Some Myths about Money
RG10 (Some Myths About Money Creation): Previous post in this sequence is RG9 Who Should Create Money? In this post, we pause to explain the process of money creation by private banks, and the role of Central Banks in enabling and facilitating this money creation. This is necessary in order to understand the history of Central Banking, which we are studying in Goodhart’s book. The standard explanation of this process found in textbooks is false and misleading, and creates many widely believed myths. The following 1m video provides the standard FALSE explanation of how banks create money. It is useful to understand the MYTHS of money creation, encapsulated in this video, in order to explain why they are wrong.
First Myth – Misunderstanding how fractional reserve works: The bank is required to keep 10% of the money you deposit somewhere safe, and is allowed to lend 90% of it out to other customers.
This is a massive misunderstanding of modern money, perhaps based on the idea of money as gold. Cash is now a very small part of money in circulation, most of which exists only as electronic entries in computer ledgers. To understand what happens when John deposits $1000 in form of cash – which is different from the deposit of a check – in his Bank ABC. it is useful to separate this into two different transactions. There is a Cash Kitty of the bank ABC, to which $1000 is added. At the same time, separately, an electronic entry is made in John’s account for $1000. If John deposits a check, then only an electronic entry is made, and there is no change in the Cash Kitty of the Bank ABC.
Second Myth: Bank is a Financial Intermediary – it takes money from depositors in order to give loans. Suppose that after John walks out of the bank, Mike comes in and asks for a loan of $1 Million. The bank will not go and look at its cash kitty to see if there is sufficient money to grant Mike a loan of $1 Million. Instead, it will assess the credit-worthiness of Mike and ensure that he has sufficent collateral — assets worth more than a $1 Million. It will take a pledge from Mike to repay $1M plus interest one year from now, backed by the collateral, to be seized in case Mike does not pay.
Bank ABC will open an account with keystroke entry of $1 Million. This $ 1M comes into existence when Bank ABC gives Mike a loan. This $1 Million is NOT taken out of depositors money – it is create ex nihilo – out of thin air. Now suppose Mike writes checks on his account so that, at the end of the day, Bank ABC must pay $1 M to other banks, where these checks have been deposited. Where will Bank ABC get the money it owes, which it created out of thin air?
The Role of Central Banks: Bank ABC will now BORROW over-night, funds required to cover what it owes. There are two markets where such borrowing is done. One is the Interbank Market – it can borrow keystroke money from any bank having an excess. Banks having an excess are only too happy to lend it overnight and make a profit. However, if liquidity is tight and no one has excess reserves to lend, the Central Bank is the lender of th last resort. It is legally obligated to loan ABC HOWEVER MUCH money Bank ABC wants, in return for good collateral. Here the collateral Bank ABC will offer to the Central Bank is the PLEDGE of Mike to repay the loan, backed by his assets worth $1M.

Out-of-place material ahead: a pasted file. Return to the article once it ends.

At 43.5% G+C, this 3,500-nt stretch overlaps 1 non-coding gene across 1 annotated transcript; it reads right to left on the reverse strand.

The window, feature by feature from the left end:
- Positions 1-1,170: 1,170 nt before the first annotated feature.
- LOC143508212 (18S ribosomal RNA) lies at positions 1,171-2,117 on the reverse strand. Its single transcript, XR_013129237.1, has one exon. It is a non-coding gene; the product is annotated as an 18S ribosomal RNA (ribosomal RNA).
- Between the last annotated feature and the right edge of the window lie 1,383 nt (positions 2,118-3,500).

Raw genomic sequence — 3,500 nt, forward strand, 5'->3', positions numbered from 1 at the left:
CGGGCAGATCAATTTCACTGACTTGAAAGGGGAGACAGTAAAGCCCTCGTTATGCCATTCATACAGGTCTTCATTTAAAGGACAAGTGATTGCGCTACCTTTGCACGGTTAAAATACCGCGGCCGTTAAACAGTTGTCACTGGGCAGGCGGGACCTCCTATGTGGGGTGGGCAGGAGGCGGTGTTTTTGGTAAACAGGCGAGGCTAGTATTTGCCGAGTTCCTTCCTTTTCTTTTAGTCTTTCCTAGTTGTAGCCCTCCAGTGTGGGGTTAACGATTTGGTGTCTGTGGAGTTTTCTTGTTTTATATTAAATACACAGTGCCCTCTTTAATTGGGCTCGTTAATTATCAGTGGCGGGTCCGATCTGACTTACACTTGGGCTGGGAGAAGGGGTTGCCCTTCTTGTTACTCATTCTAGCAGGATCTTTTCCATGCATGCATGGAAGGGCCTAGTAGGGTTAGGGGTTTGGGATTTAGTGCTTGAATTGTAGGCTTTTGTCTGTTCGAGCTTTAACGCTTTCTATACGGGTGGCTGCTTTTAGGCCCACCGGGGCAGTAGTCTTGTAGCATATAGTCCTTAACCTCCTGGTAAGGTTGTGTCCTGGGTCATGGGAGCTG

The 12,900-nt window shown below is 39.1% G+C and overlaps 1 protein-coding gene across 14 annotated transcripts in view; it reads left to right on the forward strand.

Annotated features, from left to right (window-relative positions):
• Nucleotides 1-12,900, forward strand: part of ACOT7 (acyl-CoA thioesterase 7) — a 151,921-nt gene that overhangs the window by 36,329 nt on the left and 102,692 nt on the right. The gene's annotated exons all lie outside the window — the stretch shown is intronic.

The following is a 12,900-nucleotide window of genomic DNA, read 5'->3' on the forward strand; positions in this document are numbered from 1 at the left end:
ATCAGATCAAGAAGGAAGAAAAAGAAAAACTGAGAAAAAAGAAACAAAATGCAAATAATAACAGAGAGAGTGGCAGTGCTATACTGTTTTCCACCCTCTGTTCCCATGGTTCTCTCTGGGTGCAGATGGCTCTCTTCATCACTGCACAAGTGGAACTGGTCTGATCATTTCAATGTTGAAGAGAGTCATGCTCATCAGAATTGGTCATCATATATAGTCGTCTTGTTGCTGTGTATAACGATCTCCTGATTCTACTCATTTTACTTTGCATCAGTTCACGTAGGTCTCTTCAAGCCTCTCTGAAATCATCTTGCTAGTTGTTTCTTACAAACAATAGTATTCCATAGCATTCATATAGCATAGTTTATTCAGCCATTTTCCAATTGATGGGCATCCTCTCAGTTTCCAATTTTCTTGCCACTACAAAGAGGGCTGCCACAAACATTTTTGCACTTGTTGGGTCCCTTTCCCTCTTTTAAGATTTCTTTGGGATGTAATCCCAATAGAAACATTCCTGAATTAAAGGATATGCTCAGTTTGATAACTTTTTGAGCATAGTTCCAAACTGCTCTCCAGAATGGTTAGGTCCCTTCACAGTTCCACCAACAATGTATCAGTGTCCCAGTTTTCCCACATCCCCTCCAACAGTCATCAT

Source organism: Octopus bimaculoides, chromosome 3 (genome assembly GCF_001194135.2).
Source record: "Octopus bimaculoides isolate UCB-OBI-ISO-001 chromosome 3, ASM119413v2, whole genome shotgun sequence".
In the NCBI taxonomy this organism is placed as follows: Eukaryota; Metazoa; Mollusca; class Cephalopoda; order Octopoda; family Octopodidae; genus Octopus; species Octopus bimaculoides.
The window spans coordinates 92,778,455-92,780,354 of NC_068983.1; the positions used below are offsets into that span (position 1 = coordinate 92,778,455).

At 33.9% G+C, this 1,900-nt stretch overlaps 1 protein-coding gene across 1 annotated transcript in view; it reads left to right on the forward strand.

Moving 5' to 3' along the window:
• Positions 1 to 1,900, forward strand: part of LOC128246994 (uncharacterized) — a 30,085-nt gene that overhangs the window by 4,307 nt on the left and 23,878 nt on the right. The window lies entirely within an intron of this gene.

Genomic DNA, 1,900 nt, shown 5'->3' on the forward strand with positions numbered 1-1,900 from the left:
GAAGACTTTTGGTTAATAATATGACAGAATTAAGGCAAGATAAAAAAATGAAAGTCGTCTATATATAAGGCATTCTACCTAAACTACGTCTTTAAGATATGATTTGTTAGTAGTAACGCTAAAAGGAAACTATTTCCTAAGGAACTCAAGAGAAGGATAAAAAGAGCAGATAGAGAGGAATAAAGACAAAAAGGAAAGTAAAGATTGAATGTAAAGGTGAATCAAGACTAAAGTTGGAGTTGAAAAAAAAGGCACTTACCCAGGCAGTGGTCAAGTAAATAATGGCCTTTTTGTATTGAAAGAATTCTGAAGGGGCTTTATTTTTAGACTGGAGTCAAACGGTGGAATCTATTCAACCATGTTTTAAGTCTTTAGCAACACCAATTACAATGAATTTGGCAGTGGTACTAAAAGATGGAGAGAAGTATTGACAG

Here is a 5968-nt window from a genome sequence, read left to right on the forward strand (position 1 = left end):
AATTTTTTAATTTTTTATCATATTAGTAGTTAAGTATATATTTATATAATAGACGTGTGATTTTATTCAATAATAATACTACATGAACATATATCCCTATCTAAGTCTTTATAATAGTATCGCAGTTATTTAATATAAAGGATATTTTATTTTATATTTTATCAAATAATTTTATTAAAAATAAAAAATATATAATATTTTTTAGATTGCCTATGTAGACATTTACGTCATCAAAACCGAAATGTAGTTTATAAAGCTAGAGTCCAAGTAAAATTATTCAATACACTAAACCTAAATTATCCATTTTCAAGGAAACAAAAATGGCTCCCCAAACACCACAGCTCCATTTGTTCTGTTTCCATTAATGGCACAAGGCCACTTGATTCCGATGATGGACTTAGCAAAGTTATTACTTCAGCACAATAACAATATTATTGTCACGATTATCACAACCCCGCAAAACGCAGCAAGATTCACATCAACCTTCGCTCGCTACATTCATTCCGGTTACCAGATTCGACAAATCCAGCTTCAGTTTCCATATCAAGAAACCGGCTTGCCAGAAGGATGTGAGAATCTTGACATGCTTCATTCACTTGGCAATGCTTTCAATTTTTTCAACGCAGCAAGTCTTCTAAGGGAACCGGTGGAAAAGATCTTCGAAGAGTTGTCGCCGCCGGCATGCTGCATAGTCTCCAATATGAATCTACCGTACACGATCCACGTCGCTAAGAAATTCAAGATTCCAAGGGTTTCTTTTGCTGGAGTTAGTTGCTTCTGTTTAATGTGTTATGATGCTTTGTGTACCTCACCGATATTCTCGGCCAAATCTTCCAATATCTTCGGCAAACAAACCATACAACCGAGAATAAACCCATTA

Maturity Transformation: Converting a one-year loan to a sequence of 365 overnight loans,. Both interbank borrowing and borrowing from the Central Bank are done at nearly the monetary policy rate, while commercial loans are significantly higher, at least by 2% or more. This means that if Bank ABC has to borrow this $1M overnite every night for the whole year, it will still make a profit when Mike pays back his loan with interest. For more details about this, see Monetization, Maturity Tranformation, and MMT
Overnight Clearinghouse: Generally speaking, Bank ABC will not need to borrow the $1 M every night. In the banking system, all the banks are creating money by making loans. At the end of the day, overnight clearing takes place. All of the checks written on all of the banks are cross-checked and balanced. Bank ABC loaned $1 M and may lose $1 M to other banks. However, it will also receive as deposits from money created by other banks, which are deposited into accounts at Bank ABC. Banks with more inflows than outflows will have excess (keystroke) money, which they will be happy to lend in the overnight inter-bank market to those banks which have excess outflows and less inflows. When banks as a whole fall short of funds, perhaps to due to withdrawals of money from the banking system, the Central Bank is the lender of the last resort, and will lend to cover any such shortfalls.
Monetary Consequences: The explanation given in the video, is also commonly used in textbooks. This suggests that if the reserve requirement is 10%, and there is $1000 of cash (called High Powered Money or HPM) in the system, then a maximum of $10,000 worth of money can be created. This is the myth of the money multiplier. It leads to the belief that Central Banks can CONTROL the amount of money in the system. However, since Central Banks are OBLIGATED by law to lend reserves to any Bank ABC which has suitable collateral, there is no restriction on the power of money creation by private banks. When Central Banks attempted to implement Friedman’s rule to keep monetary growth at a fixed rate of 6%, they found that they could not do so. The quantity of money was not subject to their control. It was after this failure that Banks shifted to using the overnight discount rate as the principal instrument of monetary policy decision.